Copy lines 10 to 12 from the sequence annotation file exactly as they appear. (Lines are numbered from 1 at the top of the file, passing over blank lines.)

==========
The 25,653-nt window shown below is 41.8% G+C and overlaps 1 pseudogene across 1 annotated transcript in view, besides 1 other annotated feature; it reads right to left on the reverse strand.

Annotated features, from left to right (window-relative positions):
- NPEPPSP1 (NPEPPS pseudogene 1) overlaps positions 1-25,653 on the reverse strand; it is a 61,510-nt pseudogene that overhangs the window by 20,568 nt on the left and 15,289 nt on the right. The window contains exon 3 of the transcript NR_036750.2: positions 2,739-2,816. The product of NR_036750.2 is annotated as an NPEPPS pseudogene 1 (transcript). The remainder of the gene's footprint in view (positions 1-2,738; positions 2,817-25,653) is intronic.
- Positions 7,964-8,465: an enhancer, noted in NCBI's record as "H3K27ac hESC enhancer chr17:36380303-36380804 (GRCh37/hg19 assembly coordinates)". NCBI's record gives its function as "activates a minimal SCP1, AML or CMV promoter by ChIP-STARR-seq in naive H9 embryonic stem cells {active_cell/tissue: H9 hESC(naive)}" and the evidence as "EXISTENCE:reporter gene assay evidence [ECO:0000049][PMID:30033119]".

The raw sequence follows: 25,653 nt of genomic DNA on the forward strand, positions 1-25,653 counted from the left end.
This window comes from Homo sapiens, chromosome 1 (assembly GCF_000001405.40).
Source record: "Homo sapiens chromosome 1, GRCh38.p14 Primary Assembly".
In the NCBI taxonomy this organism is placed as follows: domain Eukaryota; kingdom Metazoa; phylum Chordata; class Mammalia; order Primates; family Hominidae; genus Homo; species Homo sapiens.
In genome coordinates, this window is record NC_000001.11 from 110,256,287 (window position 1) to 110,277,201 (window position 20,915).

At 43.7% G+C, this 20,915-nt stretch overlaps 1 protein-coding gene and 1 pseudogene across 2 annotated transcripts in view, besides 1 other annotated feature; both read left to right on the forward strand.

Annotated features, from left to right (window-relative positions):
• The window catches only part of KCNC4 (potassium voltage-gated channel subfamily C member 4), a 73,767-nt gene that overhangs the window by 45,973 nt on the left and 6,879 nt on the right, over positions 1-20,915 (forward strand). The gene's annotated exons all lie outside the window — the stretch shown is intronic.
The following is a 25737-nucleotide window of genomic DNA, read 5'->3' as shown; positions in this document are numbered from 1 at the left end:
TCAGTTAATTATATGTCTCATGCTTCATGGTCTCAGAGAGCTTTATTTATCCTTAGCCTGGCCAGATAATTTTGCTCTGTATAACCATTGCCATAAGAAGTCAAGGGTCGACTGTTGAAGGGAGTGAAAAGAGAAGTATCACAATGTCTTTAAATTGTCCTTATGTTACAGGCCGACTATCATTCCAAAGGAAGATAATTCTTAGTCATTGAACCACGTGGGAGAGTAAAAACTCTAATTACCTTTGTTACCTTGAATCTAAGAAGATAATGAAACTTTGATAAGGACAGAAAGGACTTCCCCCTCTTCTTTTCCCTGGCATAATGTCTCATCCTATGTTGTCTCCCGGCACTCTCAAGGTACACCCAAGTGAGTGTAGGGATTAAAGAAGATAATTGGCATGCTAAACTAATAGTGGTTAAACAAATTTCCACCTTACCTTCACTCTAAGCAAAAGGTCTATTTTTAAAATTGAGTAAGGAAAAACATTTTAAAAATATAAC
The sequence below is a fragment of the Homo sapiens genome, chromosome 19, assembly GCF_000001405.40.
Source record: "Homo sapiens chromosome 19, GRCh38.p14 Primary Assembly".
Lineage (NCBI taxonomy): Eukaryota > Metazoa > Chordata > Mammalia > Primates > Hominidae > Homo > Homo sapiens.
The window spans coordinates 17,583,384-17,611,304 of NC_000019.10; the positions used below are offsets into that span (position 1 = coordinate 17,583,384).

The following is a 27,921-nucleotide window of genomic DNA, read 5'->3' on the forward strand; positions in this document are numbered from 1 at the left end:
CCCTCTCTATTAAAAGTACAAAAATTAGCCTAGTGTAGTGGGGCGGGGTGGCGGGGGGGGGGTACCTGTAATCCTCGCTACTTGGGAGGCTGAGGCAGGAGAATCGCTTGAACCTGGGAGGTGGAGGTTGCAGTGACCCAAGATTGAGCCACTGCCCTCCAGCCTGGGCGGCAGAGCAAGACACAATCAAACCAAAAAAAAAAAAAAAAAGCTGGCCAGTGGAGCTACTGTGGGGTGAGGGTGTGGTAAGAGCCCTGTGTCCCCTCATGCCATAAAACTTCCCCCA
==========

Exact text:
At 43.7% G+C, this 20,915-nt stretch overlaps 1 protein-coding gene and 1 pseudogene across 2 annotated transcripts in view, besides 1 other annotated feature; both read left to right on the forward strand.

Annotated features, from left to right (window-relative positions):
• The window catches only part of KCNC4 (potassium voltage-gated channel subfamily C member 4), a 73,767-nt gene that overhangs the window by 45,973 nt on the left and 6,879 nt on the right, over positions 1-20,915 (forward strand). The gene's annotated exons all lie outside the window — the stretch shown is intronic.